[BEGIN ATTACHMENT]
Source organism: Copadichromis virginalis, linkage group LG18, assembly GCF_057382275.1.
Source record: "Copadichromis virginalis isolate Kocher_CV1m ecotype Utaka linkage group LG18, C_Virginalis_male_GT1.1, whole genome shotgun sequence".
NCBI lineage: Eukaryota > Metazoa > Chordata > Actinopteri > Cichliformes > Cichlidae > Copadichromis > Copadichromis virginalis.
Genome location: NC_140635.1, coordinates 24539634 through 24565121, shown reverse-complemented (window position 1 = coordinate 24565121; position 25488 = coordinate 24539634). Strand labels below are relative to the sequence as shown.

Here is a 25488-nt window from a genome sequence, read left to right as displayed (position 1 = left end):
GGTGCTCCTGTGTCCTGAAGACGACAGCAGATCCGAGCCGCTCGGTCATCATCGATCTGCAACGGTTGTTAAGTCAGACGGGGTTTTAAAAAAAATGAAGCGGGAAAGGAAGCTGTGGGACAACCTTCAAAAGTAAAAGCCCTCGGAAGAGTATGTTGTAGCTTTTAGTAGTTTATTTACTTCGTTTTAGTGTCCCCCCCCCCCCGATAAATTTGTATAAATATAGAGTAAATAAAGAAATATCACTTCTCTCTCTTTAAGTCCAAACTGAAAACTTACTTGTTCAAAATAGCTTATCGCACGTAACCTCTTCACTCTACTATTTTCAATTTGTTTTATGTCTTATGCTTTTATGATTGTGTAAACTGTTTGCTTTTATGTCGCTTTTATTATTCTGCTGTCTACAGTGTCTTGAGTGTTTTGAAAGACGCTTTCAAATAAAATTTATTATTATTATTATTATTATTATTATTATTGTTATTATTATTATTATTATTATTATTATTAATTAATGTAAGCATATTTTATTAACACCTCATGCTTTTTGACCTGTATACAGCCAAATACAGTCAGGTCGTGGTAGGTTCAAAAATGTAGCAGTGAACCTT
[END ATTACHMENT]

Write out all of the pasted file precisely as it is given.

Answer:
Source organism: Copadichromis virginalis, linkage group LG18, assembly GCF_057382275.1.
Source record: "Copadichromis virginalis isolate Kocher_CV1m ecotype Utaka linkage group LG18, C_Virginalis_male_GT1.1, whole genome shotgun sequence".
NCBI lineage: Eukaryota > Metazoa > Chordata > Actinopteri > Cichliformes > Cichlidae > Copadichromis > Copadichromis virginalis.
Genome location: NC_140635.1, coordinates 24539634 through 24565121, shown reverse-complemented (window position 1 = coordinate 24565121; position 25488 = coordinate 24539634). Strand labels below are relative to the sequence as shown.

Here is a 25488-nt window from a genome sequence, read left to right as displayed (position 1 = left end):
GGTGCTCCTGTGTCCTGAAGACGACAGCAGATCCGAGCCGCTCGGTCATCATCGATCTGCAACGGTTGTTAAGTCAGACGGGGTTTTAAAAAAAATGAAGCGGGAAAGGAAGCTGTGGGACAACCTTCAAAAGTAAAAGCCCTCGGAAGAGTATGTTGTAGCTTTTAGTAGTTTATTTACTTCGTTTTAGTGTCCCCCCCCCCCCGATAAATTTGTATAAATATAGAGTAAATAAAGAAATATCACTTCTCTCTCTTTAAGTCCAAACTGAAAACTTACTTGTTCAAAATAGCTTATCGCACGTAACCTCTTCACTCTACTATTTTCAATTTGTTTTATGTCTTATGCTTTTATGATTGTGTAAACTGTTTGCTTTTATGTCGCTTTTATTATTCTGCTGTCTACAGTGTCTTGAGTGTTTTGAAAGACGCTTTCAAATAAAATTTATTATTATTATTATTATTATTATTATTATTGTTATTATTATTATTATTATTATTATTATTAATTAATGTAAGCATATTTTATTAACACCTCATGCTTTTTGACCTGTATACAGCCAAATACAGTCAGGTCGTGGTAGGTTCAAAAATGTAGCAGTGAACCTT